War Horse

Image_square_webby Susan

2011, Jeremy Irvine, Emily Watson, David Thewlis, Toby Kebbell. Directed by Steven Spielberg.

It can be difficult to sum up a movie that runs for about two and a half hours in a concise way, but I’ll give it a shot.

War is hell; army horses are soldiers, too; war is stupid; horses are generally smarter and possibly nobler than most people. Steven Spielberg is a magician who can make a fantastic movie out of what most any other director would turn into a maudlin, tedious, predictable, war movie.

I was afraid that this was going to be an overly sentimental period piece but I should have known better. Spielberg is much better than that, and he has proved it once again. Yes, there is a lot of sentiment in War Horse, but it didn’t succumb to boring predictability. The first part unfolds slowly with well-defined characters portrayed with great skill, giving the viewer an opportunity to really get to know them and become invested in their futures. The pace shifts when their futures involve trying to survive the savagery of WWI, and we are charging into battle only to discover how horrific war can be. The intense battle sequences might remind you from time to time of Saving Private Ryan, but this film tells a very different tale.

A sweeping, epic saga that deftly focuses on intimate human stories, this movie depicts the suffering and privations that war brings to all soldiers, no matter which side they fight for, as well as innocent civilians caught in the middle. And it does it very well.

Jeremy Irvine, the young man in the role of Albert Narracott, was very good and he is probably going to be a hot commodity for quite some time. I was pleasantly surprised to recognize Toby Kebbell in a smaller, yet pivotal role. I first enjoyed him in Prince of Persia: The Sands of Time and then also in The Sorcerer’s Apprentice; more recently I saw him as John Wilkes Booth in The Conspirator. Kebbell is one of a handful of actors who can really stand out in any role, even a small one. He’s one to keep an eye on.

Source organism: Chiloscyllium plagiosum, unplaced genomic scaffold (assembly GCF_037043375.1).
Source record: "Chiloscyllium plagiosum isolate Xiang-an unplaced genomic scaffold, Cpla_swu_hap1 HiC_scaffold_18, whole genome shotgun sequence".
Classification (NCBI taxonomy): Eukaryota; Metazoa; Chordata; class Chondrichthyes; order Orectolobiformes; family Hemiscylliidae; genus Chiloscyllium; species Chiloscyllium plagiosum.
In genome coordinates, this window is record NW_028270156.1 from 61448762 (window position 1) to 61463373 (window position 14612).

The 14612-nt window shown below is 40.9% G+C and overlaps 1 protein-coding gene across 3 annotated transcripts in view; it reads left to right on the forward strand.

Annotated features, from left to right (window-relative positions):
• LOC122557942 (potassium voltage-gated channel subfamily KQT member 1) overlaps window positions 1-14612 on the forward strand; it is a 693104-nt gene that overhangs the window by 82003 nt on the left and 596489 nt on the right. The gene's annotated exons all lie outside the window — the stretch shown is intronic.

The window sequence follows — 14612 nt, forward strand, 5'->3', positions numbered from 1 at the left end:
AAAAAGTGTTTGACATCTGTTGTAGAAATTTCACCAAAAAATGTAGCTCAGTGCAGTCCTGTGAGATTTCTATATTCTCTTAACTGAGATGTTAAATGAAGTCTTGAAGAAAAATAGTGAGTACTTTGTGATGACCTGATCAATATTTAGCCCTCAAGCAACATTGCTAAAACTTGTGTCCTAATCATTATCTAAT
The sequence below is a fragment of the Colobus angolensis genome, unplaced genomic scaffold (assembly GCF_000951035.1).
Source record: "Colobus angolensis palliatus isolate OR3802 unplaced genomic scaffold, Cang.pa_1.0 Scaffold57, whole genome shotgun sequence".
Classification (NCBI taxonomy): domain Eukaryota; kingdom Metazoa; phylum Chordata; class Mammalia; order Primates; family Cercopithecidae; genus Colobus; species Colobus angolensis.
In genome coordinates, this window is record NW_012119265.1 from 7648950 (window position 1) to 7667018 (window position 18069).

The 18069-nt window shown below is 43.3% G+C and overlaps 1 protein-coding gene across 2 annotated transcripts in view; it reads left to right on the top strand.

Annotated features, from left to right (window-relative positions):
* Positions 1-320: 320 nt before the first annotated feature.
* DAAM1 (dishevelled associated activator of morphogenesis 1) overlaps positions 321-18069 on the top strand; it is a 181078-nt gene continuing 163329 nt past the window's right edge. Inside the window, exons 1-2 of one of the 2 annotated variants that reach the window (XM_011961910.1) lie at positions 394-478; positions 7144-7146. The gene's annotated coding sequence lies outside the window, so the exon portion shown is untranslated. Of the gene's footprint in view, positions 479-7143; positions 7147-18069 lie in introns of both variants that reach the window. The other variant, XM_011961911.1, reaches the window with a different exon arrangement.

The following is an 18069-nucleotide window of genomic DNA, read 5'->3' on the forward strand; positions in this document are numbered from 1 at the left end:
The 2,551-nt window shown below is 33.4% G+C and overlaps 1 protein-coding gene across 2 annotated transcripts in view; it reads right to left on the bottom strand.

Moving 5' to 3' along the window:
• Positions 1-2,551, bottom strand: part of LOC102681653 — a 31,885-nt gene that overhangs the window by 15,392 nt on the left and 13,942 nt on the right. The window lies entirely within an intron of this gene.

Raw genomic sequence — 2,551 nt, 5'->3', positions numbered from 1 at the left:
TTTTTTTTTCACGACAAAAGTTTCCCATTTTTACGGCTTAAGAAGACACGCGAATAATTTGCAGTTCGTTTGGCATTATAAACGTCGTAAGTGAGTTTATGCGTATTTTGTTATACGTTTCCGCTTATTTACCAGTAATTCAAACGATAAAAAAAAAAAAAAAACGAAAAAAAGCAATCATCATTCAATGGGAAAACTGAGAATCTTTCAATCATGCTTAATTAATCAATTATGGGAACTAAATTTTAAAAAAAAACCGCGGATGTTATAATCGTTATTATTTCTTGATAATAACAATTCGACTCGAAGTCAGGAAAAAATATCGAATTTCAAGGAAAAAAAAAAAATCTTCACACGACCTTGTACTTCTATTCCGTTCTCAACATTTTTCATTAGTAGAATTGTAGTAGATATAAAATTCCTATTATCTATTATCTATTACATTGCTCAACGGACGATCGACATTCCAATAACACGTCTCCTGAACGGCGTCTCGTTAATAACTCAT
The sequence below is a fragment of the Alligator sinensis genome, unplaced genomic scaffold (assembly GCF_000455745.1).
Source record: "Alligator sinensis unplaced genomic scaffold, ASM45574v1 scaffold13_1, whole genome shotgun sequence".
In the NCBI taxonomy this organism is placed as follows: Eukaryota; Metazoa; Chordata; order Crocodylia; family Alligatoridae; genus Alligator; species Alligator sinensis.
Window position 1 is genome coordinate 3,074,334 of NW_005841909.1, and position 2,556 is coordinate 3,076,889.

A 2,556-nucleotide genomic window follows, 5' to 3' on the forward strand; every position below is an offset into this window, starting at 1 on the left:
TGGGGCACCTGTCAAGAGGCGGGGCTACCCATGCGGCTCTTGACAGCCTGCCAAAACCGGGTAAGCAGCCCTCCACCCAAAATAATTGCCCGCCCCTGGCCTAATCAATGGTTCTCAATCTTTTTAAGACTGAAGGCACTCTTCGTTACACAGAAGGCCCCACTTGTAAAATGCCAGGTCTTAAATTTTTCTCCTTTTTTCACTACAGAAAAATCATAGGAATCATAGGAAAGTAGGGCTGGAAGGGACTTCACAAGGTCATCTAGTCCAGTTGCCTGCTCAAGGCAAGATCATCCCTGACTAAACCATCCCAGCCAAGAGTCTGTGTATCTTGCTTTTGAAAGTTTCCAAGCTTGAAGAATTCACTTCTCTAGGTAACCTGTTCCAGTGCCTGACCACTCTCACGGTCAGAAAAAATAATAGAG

To sum up, this isn’t Seabiscuit or Secretariat; it isn’t even just a pretty movie about a boy and his horse. This one has heart and depth with gorgeous cinematography and a beautiful score by John Williams. Need a break from loud, mindless overly-CGI’d action flicks or cookie-cutter, overly-CGI’d comic book adaptations? Go see War Horse and experience what a good movie is all about.

Three boxes of popcornRating: Triple Serving plus TWO boxes of Milk Duds

1 thought on “War Horse

  1. One of the things that struck me about this movie was the similarity in several points in the movie to the cinematography in “Gone With The Wind”. The yellow and orange skies in shots of people moving along the horizon at sunset (or sunup, depending on your perspective). The pull away shots of the resulting battlefield carnage after the fight is over. Don’t get me wrong – great movie. I just didn’t think that I would have the urge to quote Rhett and Scarlet while it was playing.


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